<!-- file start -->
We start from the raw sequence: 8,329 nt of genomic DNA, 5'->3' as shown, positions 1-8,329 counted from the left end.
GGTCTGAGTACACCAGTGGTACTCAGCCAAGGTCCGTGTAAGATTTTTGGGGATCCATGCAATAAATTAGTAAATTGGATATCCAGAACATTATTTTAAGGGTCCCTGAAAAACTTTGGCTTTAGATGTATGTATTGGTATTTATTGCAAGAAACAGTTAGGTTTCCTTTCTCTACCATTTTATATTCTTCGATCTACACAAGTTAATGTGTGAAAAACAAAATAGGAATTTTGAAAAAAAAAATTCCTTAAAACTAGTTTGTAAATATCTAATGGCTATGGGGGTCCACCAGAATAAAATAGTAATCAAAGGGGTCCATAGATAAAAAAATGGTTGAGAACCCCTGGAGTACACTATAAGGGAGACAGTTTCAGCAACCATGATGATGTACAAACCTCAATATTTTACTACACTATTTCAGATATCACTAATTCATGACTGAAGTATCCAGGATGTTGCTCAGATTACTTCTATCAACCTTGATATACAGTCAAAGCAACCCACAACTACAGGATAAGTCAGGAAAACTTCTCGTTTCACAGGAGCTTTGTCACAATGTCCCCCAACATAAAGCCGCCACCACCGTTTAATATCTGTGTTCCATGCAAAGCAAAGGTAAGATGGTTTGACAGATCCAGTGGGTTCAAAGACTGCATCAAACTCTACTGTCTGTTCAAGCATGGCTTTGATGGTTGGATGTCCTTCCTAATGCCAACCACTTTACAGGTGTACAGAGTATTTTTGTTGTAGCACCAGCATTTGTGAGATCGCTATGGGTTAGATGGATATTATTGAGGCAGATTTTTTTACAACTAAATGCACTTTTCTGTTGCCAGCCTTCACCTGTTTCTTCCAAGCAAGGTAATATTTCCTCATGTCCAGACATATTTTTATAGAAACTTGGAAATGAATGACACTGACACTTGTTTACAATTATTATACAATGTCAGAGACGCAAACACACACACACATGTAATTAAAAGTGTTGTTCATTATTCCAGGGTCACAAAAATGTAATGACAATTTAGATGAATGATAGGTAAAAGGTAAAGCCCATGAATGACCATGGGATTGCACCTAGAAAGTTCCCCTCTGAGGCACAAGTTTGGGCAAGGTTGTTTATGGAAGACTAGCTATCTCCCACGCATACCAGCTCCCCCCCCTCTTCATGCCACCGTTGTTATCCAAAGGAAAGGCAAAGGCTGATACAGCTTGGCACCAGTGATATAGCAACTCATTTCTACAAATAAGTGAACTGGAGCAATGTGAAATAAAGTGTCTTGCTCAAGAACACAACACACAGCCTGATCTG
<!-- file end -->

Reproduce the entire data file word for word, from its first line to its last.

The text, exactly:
We start from the raw sequence: 8,329 nt of genomic DNA, 5'->3' as shown, positions 1-8,329 counted from the left end.
GGTCTGAGTACACCAGTGGTACTCAGCCAAGGTCCGTGTAAGATTTTTGGGGATCCATGCAATAAATTAGTAAATTGGATATCCAGAACATTATTTTAAGGGTCCCTGAAAAACTTTGGCTTTAGATGTATGTATTGGTATTTATTGCAAGAAACAGTTAGGTTTCCTTTCTCTACCATTTTATATTCTTCGATCTACACAAGTTAATGTGTGAAAAACAAAATAGGAATTTTGAAAAAAAAAATTCCTTAAAACTAGTTTGTAAATATCTAATGGCTATGGGGGTCCACCAGAATAAAATAGTAATCAAAGGGGTCCATAGATAAAAAAATGGTTGAGAACCCCTGGAGTACACTATAAGGGAGACAGTTTCAGCAACCATGATGATGTACAAACCTCAATATTTTACTACACTATTTCAGATATCACTAATTCATGACTGAAGTATCCAGGATGTTGCTCAGATTACTTCTATCAACCTTGATATACAGTCAAAGCAACCCACAACTACAGGATAAGTCAGGAAAACTTCTCGTTTCACAGGAGCTTTGTCACAATGTCCCCCAACATAAAGCCGCCACCACCGTTTAATATCTGTGTTCCATGCAAAGCAAAGGTAAGATGGTTTGACAGATCCAGTGGGTTCAAAGACTGCATCAAACTCTACTGTCTGTTCAAGCATGGCTTTGATGGTTGGATGTCCTTCCTAATGCCAACCACTTTACAGGTGTACAGAGTATTTTTGTTGTAGCACCAGCATTTGTGAGATCGCTATGGGTTAGATGGATATTATTGAGGCAGATTTTTTTACAACTAAATGCACTTTTCTGTTGCCAGCCTTCACCTGTTTCTTCCAAGCAAGGTAATATTTCCTCATGTCCAGACATATTTTTATAGAAACTTGGAAATGAATGACACTGACACTTGTTTACAATTATTATACAATGTCAGAGACGCAAACACACACACACATGTAATTAAAAGTGTTGTTCATTATTCCAGGGTCACAAAAATGTAATGACAATTTAGATGAATGATAGGTAAAAGGTAAAGCCCATGAATGACCATGGGATTGCACCTAGAAAGTTCCCCTCTGAGGCACAAGTTTGGGCAAGGTTGTTTATGGAAGACTAGCTATCTCCCACGCATACCAGCTCCCCCCCCTCTTCATGCCACCGTTGTTATCCAAAGGAAAGGCAAAGGCTGATACAGCTTGGCACCAGTGATATAGCAACTCATTTCTACAAATAAGTGAACTGGAGCAATGTGAAATAAAGTGTCTTGCTCAAGAACACAACACACAGCCTGATCTG